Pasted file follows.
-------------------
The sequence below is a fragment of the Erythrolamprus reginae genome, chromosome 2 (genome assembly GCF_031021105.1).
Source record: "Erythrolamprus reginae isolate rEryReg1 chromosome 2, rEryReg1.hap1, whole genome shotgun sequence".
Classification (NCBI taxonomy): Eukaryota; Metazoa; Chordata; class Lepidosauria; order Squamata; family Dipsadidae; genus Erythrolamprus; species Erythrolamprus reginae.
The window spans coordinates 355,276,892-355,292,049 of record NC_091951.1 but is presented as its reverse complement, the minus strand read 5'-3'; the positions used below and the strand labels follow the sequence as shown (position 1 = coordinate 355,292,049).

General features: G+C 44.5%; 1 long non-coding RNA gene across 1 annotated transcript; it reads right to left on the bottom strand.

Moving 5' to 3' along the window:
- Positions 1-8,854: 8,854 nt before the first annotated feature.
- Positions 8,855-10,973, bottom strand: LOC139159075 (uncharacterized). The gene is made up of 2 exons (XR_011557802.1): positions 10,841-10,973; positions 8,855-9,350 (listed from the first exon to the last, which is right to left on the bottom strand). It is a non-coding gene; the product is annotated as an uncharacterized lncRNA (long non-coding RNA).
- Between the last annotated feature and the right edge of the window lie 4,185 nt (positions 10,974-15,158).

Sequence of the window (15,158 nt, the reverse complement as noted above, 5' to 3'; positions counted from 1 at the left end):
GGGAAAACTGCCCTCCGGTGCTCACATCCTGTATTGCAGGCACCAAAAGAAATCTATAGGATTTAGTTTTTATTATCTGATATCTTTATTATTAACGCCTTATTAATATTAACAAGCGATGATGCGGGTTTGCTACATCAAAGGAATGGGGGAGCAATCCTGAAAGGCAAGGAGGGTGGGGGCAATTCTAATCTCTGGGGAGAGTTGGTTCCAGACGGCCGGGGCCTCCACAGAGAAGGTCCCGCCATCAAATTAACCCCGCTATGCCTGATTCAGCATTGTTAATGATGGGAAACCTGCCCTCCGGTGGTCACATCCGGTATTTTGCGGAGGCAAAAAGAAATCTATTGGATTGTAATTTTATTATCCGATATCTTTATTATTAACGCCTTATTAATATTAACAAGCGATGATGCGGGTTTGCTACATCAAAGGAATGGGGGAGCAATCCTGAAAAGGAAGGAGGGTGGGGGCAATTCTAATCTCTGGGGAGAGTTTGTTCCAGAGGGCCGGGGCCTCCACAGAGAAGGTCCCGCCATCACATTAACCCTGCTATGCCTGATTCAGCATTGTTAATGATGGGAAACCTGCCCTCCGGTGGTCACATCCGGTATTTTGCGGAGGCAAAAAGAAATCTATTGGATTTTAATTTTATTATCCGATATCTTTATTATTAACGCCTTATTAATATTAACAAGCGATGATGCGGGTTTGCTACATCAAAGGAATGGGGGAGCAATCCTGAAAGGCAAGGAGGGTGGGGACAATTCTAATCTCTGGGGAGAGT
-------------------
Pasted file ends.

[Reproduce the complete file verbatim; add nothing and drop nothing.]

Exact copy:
The sequence below is a fragment of the Erythrolamprus reginae genome, chromosome 2 (genome assembly GCF_031021105.1).
Source record: "Erythrolamprus reginae isolate rEryReg1 chromosome 2, rEryReg1.hap1, whole genome shotgun sequence".
Classification (NCBI taxonomy): Eukaryota; Metazoa; Chordata; class Lepidosauria; order Squamata; family Dipsadidae; genus Erythrolamprus; species Erythrolamprus reginae.
The window spans coordinates 355,276,892-355,292,049 of record NC_091951.1 but is presented as its reverse complement, the minus strand read 5'-3'; the positions used below and the strand labels follow the sequence as shown (position 1 = coordinate 355,292,049).

General features: G+C 44.5%; 1 long non-coding RNA gene across 1 annotated transcript; it reads right to left on the bottom strand.

Moving 5' to 3' along the window:
- Positions 1-8,854: 8,854 nt before the first annotated feature.
- Positions 8,855-10,973, bottom strand: LOC139159075 (uncharacterized). The gene is made up of 2 exons (XR_011557802.1): positions 10,841-10,973; positions 8,855-9,350 (listed from the first exon to the last, which is right to left on the bottom strand). It is a non-coding gene; the product is annotated as an uncharacterized lncRNA (long non-coding RNA).
- Between the last annotated feature and the right edge of the window lie 4,185 nt (positions 10,974-15,158).

Sequence of the window (15,158 nt, the reverse complement as noted above, 5' to 3'; positions counted from 1 at the left end):
GGGAAAACTGCCCTCCGGTGCTCACATCCTGTATTGCAGGCACCAAAAGAAATCTATAGGATTTAGTTTTTATTATCTGATATCTTTATTATTAACGCCTTATTAATATTAACAAGCGATGATGCGGGTTTGCTACATCAAAGGAATGGGGGAGCAATCCTGAAAGGCAAGGAGGGTGGGGGCAATTCTAATCTCTGGGGAGAGTTGGTTCCAGACGGCCGGGGCCTCCACAGAGAAGGTCCCGCCATCAAATTAACCCCGCTATGCCTGATTCAGCATTGTTAATGATGGGAAACCTGCCCTCCGGTGGTCACATCCGGTATTTTGCGGAGGCAAAAAGAAATCTATTGGATTGTAATTTTATTATCCGATATCTTTATTATTAACGCCTTATTAATATTAACAAGCGATGATGCGGGTTTGCTACATCAAAGGAATGGGGGAGCAATCCTGAAAAGGAAGGAGGGTGGGGGCAATTCTAATCTCTGGGGAGAGTTTGTTCCAGAGGGCCGGGGCCTCCACAGAGAAGGTCCCGCCATCACATTAACCCTGCTATGCCTGATTCAGCATTGTTAATGATGGGAAACCTGCCCTCCGGTGGTCACATCCGGTATTTTGCGGAGGCAAAAAGAAATCTATTGGATTTTAATTTTATTATCCGATATCTTTATTATTAACGCCTTATTAATATTAACAAGCGATGATGCGGGTTTGCTACATCAAAGGAATGGGGGAGCAATCCTGAAAGGCAAGGAGGGTGGGGACAATTCTAATCTCTGGGGAGAGT